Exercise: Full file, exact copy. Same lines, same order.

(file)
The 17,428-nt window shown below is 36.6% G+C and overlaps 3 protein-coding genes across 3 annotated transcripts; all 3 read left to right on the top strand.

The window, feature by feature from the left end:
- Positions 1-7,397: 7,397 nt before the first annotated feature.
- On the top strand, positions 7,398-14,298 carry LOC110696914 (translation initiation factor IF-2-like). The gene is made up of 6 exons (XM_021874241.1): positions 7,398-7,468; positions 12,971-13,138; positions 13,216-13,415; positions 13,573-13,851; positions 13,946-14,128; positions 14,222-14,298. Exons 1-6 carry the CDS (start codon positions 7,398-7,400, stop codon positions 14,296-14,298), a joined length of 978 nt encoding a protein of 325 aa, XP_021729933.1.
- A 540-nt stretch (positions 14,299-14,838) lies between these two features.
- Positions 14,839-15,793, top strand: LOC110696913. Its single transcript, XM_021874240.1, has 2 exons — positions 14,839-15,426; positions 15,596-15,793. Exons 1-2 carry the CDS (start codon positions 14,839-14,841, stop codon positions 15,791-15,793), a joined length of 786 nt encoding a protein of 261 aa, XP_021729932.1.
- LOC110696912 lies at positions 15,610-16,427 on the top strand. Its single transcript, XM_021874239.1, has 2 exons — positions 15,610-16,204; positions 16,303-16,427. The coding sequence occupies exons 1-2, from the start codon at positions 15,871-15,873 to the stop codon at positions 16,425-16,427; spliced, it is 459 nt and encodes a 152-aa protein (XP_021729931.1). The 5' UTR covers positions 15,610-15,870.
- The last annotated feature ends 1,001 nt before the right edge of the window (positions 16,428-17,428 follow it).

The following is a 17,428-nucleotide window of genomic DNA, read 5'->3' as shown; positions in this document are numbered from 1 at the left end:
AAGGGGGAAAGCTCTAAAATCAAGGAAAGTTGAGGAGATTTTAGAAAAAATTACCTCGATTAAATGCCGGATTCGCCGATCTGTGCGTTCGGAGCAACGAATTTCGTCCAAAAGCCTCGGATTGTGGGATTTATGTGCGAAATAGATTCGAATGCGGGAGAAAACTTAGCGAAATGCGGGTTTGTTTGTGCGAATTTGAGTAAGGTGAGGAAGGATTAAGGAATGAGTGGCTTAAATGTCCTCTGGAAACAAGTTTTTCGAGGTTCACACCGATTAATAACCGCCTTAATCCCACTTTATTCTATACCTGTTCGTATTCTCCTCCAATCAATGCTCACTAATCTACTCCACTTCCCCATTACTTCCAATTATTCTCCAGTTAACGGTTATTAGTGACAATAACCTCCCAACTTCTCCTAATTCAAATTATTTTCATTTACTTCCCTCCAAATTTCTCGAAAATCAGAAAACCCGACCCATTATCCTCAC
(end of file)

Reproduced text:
The 17,428-nt window shown below is 36.6% G+C and overlaps 3 protein-coding genes across 3 annotated transcripts; all 3 read left to right on the top strand.

The window, feature by feature from the left end:
- Positions 1-7,397: 7,397 nt before the first annotated feature.
- On the top strand, positions 7,398-14,298 carry LOC110696914 (translation initiation factor IF-2-like). The gene is made up of 6 exons (XM_021874241.1): positions 7,398-7,468; positions 12,971-13,138; positions 13,216-13,415; positions 13,573-13,851; positions 13,946-14,128; positions 14,222-14,298. Exons 1-6 carry the CDS (start codon positions 7,398-7,400, stop codon positions 14,296-14,298), a joined length of 978 nt encoding a protein of 325 aa, XP_021729933.1.
- A 540-nt stretch (positions 14,299-14,838) lies between these two features.
- Positions 14,839-15,793, top strand: LOC110696913. Its single transcript, XM_021874240.1, has 2 exons — positions 14,839-15,426; positions 15,596-15,793. Exons 1-2 carry the CDS (start codon positions 14,839-14,841, stop codon positions 15,791-15,793), a joined length of 786 nt encoding a protein of 261 aa, XP_021729932.1.
- LOC110696912 lies at positions 15,610-16,427 on the top strand. Its single transcript, XM_021874239.1, has 2 exons — positions 15,610-16,204; positions 16,303-16,427. The coding sequence occupies exons 1-2, from the start codon at positions 15,871-15,873 to the stop codon at positions 16,425-16,427; spliced, it is 459 nt and encodes a 152-aa protein (XP_021729931.1). The 5' UTR covers positions 15,610-15,870.
- The last annotated feature ends 1,001 nt before the right edge of the window (positions 16,428-17,428 follow it).

The following is a 17,428-nucleotide window of genomic DNA, read 5'->3' as shown; positions in this document are numbered from 1 at the left end:
AAGGGGGAAAGCTCTAAAATCAAGGAAAGTTGAGGAGATTTTAGAAAAAATTACCTCGATTAAATGCCGGATTCGCCGATCTGTGCGTTCGGAGCAACGAATTTCGTCCAAAAGCCTCGGATTGTGGGATTTATGTGCGAAATAGATTCGAATGCGGGAGAAAACTTAGCGAAATGCGGGTTTGTTTGTGCGAATTTGAGTAAGGTGAGGAAGGATTAAGGAATGAGTGGCTTAAATGTCCTCTGGAAACAAGTTTTTCGAGGTTCACACCGATTAATAACCGCCTTAATCCCACTTTATTCTATACCTGTTCGTATTCTCCTCCAATCAATGCTCACTAATCTACTCCACTTCCCCATTACTTCCAATTATTCTCCAGTTAACGGTTATTAGTGACAATAACCTCCCAACTTCTCCTAATTCAAATTATTTTCATTTACTTCCCTCCAAATTTCTCGAAAATCAGAAAACCCGACCCATTATCCTCAC